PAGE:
You’ve gotta hand it to Chris Soules for taking his “Prince Farming” schtick to to new heights of absurdity. Chris was the man handing out the roses on season 19 of The Bachelor and now he’s going to be handing out $2.5 million to the family of the man he killed when he plowed into a John Deere tractor with his big ‘ole truck. Sure, I guess it could happen to anyone, but Chris is facing criminal charges in addition to the civil settlement because he failed to stick around after the accident as required by law.
According to People:
As part of the settlement of a civil lawsuit from January 2019 against Soules for wrongful death, which was obtained by We Are Iowa, the Bachelor alum, 37, and his parents, Gary and Linda Soules, have agreed to pay the hefty sum to the loved ones of 66-year-old war veteran Kenneth Mosher.
Although Chris called 911, he fled the scene before police arrived and allegedly hid out at his home, refusing to come out until the police obtained a warrant, which they did several hours later. You know, about the same about of time as it takes to sober up. At the time he was “allegedly in possession of alcoholic beverages and containers”, so draw your own conclusions.
Soules was arrested after he crashed his truck into a tractor, running it off the road into a ditch. Mosher was mortally injured. While Soules did call 911 and render aid he then left the scene before police arrived. His vehicle was later found at a home that he was present at, and Soules allegedly refused to leave until officers obtained a search warrant several hours later.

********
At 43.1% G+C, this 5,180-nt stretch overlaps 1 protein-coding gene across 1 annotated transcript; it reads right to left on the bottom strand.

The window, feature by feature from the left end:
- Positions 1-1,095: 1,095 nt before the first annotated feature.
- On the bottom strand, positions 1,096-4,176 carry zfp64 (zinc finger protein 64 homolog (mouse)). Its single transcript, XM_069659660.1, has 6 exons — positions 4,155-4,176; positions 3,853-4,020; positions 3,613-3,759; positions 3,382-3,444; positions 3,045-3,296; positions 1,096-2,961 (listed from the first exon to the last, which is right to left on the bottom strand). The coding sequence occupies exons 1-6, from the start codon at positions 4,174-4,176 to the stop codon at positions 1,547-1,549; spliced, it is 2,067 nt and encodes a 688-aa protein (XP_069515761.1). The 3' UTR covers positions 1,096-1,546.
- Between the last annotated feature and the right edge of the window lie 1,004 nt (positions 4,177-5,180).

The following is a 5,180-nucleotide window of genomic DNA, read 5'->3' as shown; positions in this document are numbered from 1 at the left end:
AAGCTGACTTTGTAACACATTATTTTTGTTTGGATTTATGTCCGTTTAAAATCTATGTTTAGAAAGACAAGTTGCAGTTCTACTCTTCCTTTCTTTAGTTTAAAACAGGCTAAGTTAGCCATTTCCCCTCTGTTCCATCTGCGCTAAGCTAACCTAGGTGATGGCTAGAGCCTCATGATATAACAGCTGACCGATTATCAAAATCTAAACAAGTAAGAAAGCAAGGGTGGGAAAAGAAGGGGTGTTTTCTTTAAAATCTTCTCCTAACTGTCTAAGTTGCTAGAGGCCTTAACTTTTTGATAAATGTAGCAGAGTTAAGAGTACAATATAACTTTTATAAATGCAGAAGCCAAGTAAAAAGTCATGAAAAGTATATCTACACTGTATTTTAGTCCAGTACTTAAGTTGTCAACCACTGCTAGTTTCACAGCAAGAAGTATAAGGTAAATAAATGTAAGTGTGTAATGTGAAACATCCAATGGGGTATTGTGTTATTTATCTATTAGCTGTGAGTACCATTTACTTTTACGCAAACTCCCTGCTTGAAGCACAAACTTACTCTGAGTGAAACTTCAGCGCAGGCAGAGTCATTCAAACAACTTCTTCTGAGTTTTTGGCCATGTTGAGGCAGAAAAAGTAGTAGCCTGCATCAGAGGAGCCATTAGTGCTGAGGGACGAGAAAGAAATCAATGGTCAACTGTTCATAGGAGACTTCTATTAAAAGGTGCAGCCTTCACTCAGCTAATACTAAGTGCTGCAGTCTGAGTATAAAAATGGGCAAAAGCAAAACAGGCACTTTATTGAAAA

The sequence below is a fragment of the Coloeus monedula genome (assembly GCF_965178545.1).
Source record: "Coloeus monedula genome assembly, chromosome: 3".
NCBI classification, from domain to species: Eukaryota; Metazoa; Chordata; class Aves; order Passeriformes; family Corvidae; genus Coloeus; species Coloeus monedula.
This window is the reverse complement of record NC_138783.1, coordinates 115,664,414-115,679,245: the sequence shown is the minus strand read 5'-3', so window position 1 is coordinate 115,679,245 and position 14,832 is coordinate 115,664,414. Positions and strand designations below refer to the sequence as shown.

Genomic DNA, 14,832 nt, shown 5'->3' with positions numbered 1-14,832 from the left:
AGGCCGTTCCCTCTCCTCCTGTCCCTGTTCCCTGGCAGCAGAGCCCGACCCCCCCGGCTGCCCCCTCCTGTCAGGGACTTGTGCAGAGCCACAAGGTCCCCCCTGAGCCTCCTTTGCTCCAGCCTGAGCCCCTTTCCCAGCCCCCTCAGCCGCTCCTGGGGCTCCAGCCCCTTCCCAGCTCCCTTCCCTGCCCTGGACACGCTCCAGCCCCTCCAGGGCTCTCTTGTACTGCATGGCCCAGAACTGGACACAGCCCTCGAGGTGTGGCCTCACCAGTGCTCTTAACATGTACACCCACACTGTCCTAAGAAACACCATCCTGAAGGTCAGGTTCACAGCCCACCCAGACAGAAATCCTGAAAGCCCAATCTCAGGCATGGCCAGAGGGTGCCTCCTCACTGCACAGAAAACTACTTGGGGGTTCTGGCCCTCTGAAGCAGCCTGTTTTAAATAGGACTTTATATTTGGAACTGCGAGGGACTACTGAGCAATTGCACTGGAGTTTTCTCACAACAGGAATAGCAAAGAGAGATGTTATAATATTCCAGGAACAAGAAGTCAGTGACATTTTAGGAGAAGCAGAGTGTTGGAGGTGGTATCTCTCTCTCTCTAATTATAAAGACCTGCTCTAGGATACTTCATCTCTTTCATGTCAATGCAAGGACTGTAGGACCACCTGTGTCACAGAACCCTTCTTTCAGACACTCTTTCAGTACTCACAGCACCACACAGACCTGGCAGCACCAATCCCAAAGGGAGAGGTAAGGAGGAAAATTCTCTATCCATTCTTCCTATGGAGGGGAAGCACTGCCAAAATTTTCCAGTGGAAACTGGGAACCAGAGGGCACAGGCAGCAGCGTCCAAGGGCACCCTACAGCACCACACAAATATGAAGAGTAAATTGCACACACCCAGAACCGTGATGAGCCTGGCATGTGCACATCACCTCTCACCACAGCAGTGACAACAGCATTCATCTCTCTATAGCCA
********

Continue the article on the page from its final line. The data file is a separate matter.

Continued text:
Chris worked the All-American, salt of the earth, humble farmer routine for television, and wound up being responsible for the death of and actual farmer who died while actively farming. Only in America, folks! To be fair, Chris is an actual farmer as well. He co-owns his family’s “third generational farming operation” with his parents. Unfortunately, his folks are also on the hook for the settlement.
He’s on his own though when it comes to criminal charges. Back in November he entered a conditional guilty plea to charges of “leaving the scene of an accident resulting in serious injury” which carries a maximum sentence of 2 years and or a maximum fine of $6,250.00. His criminal case was delayed just this week because both the defense and the prosecution have asked for a “new pre-sentencing” investigation. They say the family farm is under threat these days due to globalization, but Chris is living proof that the real threat is good old-fashioned American cowardice, and the hubris of nominally attractive men.